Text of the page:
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Roubini says U.S. economy may dip again next year
May 28, 2009 / 9:23 AM / in 8 years

Roubini says U.S. economy may dip again next year

SEOUL (Reuters) - Nouriel Roubini, the famously glum economist who predicted the financial crisis, said that while the recession in the United States may well be over at the end of the year, another dip was still possible next year.

<p>Dr. Nouriel Roubini, a professor at the New York University, answers questions during the Reuters Housing Summit, in New York in this February 19, 2008 file photo. Roubini, the famously glum economist who predicted the financial crisis, said that while the recession in the United States may well be over at the end of the year, another dip was still possible next year. REUTERS/Chip East</p>

“I still expect that economic growth in the U.S. is going to be negative through Q4, and that we’ll see positive growth in Q1,” Roubini told Reuters in an interview on the sidelines of the Seoul Digital Forum.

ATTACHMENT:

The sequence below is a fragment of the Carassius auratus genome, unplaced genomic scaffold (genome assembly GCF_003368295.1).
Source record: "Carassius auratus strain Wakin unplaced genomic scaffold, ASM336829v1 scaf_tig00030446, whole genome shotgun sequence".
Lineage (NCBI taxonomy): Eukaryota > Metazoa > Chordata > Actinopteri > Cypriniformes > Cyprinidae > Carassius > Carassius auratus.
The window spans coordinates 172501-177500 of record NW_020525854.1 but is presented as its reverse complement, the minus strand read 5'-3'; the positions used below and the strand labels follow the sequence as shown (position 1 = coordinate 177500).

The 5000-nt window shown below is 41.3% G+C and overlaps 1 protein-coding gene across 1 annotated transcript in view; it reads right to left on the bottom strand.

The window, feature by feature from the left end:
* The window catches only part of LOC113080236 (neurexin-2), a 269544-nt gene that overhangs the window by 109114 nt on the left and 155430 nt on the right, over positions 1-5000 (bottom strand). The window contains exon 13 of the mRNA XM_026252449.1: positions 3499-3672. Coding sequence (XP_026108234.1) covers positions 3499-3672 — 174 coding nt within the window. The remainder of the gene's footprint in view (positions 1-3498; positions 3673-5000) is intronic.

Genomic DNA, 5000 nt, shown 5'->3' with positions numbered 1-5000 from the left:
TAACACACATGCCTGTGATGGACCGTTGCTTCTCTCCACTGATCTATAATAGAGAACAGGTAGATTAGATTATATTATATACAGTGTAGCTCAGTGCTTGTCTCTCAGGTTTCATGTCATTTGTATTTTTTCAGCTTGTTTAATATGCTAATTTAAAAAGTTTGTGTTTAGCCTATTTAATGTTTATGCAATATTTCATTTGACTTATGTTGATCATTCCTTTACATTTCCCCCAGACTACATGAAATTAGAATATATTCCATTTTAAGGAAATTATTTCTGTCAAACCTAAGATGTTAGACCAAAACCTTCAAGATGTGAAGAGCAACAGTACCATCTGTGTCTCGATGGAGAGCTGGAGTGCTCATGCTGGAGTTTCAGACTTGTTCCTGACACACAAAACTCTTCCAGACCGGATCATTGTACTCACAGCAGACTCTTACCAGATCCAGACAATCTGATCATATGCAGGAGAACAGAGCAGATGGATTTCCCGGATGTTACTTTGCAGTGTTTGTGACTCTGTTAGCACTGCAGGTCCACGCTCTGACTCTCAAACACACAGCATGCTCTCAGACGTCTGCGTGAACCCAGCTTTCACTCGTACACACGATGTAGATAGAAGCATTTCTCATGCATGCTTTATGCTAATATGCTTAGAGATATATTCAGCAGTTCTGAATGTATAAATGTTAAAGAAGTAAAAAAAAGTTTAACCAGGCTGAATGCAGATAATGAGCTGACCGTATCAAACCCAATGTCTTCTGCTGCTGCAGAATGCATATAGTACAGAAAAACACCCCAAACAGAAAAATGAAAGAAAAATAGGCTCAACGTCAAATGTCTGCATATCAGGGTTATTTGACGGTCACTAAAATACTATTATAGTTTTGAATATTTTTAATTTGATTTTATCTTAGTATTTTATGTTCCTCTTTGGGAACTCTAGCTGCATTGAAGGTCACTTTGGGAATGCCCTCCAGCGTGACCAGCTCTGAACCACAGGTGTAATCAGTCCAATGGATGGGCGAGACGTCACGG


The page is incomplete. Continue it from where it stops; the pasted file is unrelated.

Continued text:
“The U.S. recession is going to be U-shaped, lasting roughly 24 months,” he added. “Compared to the current consensus that says we are practically at the end of the recession ... my view is: no, it’s going to last another six to nine months before it’s over.”

Roubini, who teaches at New York University and heads research firm RGE Monitor, had said on Wednesday that the end of the global recession was likely to occur at the end of the year. This spurred speculation that his outlook had grown more optimistic, a suggestion denied by him in the interview.

“Because I said the recession is going to be over by year-end, people say I am an optimist, but I’ve been saying the same thing for a while.”

“I would say compared to current consensus, I am much more bearish,” he said. “Compared to other people that say it’s going to be a doomsday, I could be considered an optimist.”

Roubini stood by a recent article in which he mentioned the possibility of a “perfect storm” in 2010.

“There is even a risk of a double dip, a W-shaped recession at the end of next year,” he said, a combination of rising oil prices, rising public debt and increases in real interest rates, rising concerns about inflation and the expiration of a number of tax cuts in the United States.

Editing by Jan Dahinten

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